Intimate Area Hyperpigmentation: A Common But Personal Concern

Hyperpigmentation or excessive darkening of the skin can appear on any part of the body. This occurs when melanin collects in the skin in higher than average amounts. Some types of hyperpigmentation, for example melasma, will present a specific appearance. On the other hand, other types of hyperpigmentation may be non-specific. One example is the hyperpigmentation of the intimate area. In fact, this is a very common condition for many people and there's nothing to be ashamed about.

There are many reasons that intimate areas may be prone to hyperpigmentation. Melanocytes are cells in the body that produce melanin. Melanin is the pigment that gives the skin, hair, and eyes its color. Melanocytes naturally are found in very high concentrations in the genital area and groin.

What Causes Hyperpigmentation of Intimate Areas?

The medical term “intertriginous” is used to describe a body area where two skin sections rub or come into contact together. The groin is such an area. As the skin sections rub against each other, irritation and inflammation can occur due to friction. The skin of the groin and genitals may be exposed to almost constant friction and irritation. Tight fitting clothing as well as the bands of undergarments can also add to this friction.

Resultant inflammation may be mild and seem like nothing more than an occasional nuisance. But if it continues over a long period of time, there may be long-term effects. The body's response to this form of irritation over time is to recruit cells such as the melanocytes to the affected area. This will lead to increased pigmentation.

Lack of ventilation – whether due to clothing or natural anatomy – contributes to local irritation and may worsen the cycle of inflammatory response, melanin production, and increased pigmentation. Additionally, lack of ventilation can allow bacteria and fungus to flourish, activating more melanocytes in the affected area and causing an inflammatory response.

Age and hormones are other factors that contribute to intimate area hyperpigmentation. Hormones regulate innumerable functions in our body. At puberty, levels of certain hormones increase. In response to hormonal changes, the intimate areas start to darken at puberty and may continue darkening with age.

A boost in testosterone (male sex hormone) during and after puberty can darken the penis and nipples. And estrogen (female sex hormone) surge during puberty and subsequent surges in pregnancy can darken the labia and areolae. Birth control pills or other hormonal treatments can augment these effects.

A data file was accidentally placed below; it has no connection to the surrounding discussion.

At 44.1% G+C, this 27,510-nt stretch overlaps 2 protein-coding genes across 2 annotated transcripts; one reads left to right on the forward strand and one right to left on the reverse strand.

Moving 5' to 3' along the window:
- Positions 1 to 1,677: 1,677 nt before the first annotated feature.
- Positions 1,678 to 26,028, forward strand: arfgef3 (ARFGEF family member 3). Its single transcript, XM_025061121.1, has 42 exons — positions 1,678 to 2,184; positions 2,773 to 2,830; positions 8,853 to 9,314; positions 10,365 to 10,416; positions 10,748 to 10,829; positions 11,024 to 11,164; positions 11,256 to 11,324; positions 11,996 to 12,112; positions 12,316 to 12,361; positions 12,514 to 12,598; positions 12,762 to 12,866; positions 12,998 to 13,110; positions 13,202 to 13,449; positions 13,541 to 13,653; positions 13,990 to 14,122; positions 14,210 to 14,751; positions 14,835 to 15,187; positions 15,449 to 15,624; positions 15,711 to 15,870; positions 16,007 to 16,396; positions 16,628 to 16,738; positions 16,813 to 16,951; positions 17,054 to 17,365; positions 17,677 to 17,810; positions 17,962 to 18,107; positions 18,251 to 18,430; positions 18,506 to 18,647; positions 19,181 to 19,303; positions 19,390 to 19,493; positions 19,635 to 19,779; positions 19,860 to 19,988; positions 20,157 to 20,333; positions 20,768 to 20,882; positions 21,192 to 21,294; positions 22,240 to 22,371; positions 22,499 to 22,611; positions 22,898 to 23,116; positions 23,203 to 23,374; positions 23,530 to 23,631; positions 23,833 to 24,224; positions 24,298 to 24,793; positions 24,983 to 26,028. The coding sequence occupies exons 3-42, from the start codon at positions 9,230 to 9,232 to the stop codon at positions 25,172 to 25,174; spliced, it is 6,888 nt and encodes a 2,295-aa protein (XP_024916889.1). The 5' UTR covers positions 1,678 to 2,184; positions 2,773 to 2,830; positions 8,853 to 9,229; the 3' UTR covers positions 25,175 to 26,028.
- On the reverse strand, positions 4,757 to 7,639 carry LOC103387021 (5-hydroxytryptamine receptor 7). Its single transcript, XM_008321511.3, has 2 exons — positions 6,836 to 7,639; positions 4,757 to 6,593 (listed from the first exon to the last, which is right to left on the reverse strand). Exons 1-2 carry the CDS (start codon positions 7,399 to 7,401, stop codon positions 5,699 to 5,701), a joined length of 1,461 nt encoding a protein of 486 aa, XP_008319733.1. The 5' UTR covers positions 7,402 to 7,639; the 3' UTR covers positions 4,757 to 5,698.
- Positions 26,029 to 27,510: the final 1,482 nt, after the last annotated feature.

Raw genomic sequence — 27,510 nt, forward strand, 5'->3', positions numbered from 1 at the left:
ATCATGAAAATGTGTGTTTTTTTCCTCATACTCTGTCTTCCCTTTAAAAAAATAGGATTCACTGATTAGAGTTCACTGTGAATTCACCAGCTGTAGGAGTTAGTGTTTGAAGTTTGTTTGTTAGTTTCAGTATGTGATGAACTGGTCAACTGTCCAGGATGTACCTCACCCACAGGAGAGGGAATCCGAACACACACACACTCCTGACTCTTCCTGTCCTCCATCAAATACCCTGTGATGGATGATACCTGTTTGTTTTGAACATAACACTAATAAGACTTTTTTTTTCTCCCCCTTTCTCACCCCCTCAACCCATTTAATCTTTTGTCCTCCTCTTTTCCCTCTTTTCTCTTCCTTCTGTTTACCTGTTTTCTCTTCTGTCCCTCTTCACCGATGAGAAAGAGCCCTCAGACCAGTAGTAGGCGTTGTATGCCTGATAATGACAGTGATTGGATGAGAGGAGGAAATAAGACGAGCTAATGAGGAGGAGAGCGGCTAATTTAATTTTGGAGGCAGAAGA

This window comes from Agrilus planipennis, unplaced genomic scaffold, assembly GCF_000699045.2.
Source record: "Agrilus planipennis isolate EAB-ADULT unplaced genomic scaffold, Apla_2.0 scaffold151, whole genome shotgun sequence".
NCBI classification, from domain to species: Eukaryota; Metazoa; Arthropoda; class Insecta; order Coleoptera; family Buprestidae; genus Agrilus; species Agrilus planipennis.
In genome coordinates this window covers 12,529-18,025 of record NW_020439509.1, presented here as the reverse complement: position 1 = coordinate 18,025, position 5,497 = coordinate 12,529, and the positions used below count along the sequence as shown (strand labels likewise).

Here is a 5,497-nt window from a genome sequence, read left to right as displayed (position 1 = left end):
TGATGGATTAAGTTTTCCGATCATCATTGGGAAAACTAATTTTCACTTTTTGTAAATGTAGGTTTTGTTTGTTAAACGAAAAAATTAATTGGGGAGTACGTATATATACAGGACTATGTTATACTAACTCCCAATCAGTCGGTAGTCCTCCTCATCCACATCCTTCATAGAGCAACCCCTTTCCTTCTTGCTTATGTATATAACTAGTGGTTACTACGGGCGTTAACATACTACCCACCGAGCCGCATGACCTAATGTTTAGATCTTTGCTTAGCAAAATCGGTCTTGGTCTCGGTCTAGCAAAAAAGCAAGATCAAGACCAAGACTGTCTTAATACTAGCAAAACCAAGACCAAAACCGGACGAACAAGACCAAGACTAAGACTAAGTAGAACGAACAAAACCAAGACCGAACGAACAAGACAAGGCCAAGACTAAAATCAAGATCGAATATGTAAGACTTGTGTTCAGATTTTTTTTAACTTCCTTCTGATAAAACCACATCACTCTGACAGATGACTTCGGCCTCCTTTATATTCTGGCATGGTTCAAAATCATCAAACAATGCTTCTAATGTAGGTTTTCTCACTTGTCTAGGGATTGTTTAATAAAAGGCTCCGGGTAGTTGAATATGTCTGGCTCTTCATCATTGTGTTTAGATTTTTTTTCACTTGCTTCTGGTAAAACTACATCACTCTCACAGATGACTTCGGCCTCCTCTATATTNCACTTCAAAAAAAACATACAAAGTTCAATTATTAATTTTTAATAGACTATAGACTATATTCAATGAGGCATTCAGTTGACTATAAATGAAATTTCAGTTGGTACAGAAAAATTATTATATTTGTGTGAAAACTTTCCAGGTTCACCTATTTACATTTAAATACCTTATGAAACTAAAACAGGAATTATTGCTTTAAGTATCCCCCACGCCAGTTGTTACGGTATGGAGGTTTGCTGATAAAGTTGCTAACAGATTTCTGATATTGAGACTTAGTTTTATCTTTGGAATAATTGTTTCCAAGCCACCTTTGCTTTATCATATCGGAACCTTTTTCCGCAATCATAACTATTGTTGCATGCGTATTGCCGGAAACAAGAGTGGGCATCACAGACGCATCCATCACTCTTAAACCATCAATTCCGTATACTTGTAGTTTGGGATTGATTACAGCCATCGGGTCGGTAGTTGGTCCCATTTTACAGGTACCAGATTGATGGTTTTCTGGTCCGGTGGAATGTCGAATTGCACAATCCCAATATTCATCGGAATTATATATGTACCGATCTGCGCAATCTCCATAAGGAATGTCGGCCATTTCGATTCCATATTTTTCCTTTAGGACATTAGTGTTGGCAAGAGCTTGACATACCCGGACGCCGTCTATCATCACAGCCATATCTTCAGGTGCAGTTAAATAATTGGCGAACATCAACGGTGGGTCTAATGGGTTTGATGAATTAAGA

How is Hyperpigmentation of Intimate Areas Identified or Diagnosed?

There is no test to diagnose hyperpigmentation of the intimate area. It is identified by visual assessment only. Your doctor may ask questions about when the darkening began and your medical history in general in order to be sure there are no underlying medical conditions that are occasionally related to hyperpigmentation.

Should I Be Concerned about Hyperpigmentation in Intimate Areas?

Hyperpigmention of intimate areas is very common; in fact almost everyone is affected. You need to know that this condition should not be a source of shame or anxiety.

Some diseases can increase the incidence of or degree of hyperpigmentation in intimate areas. These include:

  • Diabetes
  • Addison’s disease
  • Hyperthyroidism
  • Hemochromatosis (excess iron in blood)

Hyperpigmentation of Intimate Areas in Brief

Darkening of the skin of the intimate area is very common and nothing to be ashamed of. The genitals have an increased number of melanocytes, the cells that produce the skin pigment melanin. Hormones and factors such as friction can contribute to skin darkening.

Intimate Area Pigmentation Fast Fact

Diffuse darkening in the genital area is common, as are other benign pigmented lesions, like moles and birth marks. Even though genital skin is usually not exposed to the sun, skin cancers can form there, so unusual or changing dark skin marks should be evaluated by a doctor.

Did You Know?

Hyperpigmentation is seen equally in men and women. However, women are more likely to seek consultation.